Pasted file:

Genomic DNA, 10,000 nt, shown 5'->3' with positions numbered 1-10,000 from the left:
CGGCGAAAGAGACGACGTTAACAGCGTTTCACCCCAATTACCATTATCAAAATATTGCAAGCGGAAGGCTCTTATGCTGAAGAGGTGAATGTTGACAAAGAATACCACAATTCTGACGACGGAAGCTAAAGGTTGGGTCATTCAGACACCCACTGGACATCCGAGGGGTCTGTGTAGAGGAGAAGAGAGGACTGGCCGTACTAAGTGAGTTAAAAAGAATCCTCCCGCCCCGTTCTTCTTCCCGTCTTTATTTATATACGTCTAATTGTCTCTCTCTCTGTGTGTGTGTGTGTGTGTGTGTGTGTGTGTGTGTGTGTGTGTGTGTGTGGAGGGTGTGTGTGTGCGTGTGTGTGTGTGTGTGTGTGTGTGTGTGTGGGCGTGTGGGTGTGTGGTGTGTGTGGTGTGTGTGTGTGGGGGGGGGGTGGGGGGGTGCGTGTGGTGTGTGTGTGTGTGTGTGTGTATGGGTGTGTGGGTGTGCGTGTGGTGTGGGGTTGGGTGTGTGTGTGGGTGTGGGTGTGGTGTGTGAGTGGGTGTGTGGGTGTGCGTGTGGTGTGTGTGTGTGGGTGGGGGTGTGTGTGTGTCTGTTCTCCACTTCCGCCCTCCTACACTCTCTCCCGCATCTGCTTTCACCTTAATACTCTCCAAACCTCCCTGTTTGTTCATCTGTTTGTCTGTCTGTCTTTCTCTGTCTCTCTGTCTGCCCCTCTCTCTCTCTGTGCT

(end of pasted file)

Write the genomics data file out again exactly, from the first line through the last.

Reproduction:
Genomic DNA, 10,000 nt, shown 5'->3' with positions numbered 1-10,000 from the left:
CGGCGAAAGAGACGACGTTAACAGCGTTTCACCCCAATTACCATTATCAAAATATTGCAAGCGGAAGGCTCTTATGCTGAAGAGGTGAATGTTGACAAAGAATACCACAATTCTGACGACGGAAGCTAAAGGTTGGGTCATTCAGACACCCACTGGACATCCGAGGGGTCTGTGTAGAGGAGAAGAGAGGACTGGCCGTACTAAGTGAGTTAAAAAGAATCCTCCCGCCCCGTTCTTCTTCCCGTCTTTATTTATATACGTCTAATTGTCTCTCTCTCTGTGTGTGTGTGTGTGTGTGTGTGTGTGTGTGTGTGTGTGTGTGTGTGTGGAGGGTGTGTGTGTGCGTGTGTGTGTGTGTGTGTGTGTGTGTGTGTGGGCGTGTGGGTGTGTGGTGTGTGTGGTGTGTGTGTGTGGGGGGGGGGTGGGGGGGTGCGTGTGGTGTGTGTGTGTGTGTGTGTGTATGGGTGTGTGGGTGTGCGTGTGGTGTGGGGTTGGGTGTGTGTGTGGGTGTGGGTGTGGTGTGTGAGTGGGTGTGTGGGTGTGCGTGTGGTGTGTGTGTGTGGGTGGGGGTGTGTGTGTGTCTGTTCTCCACTTCCGCCCTCCTACACTCTCTCCCGCATCTGCTTTCACCTTAATACTCTCCAAACCTCCCTGTTTGTTCATCTGTTTGTCTGTCTGTCTTTCTCTGTCTCTCTGTCTGCCCCTCTCTCTCTCTGTGCT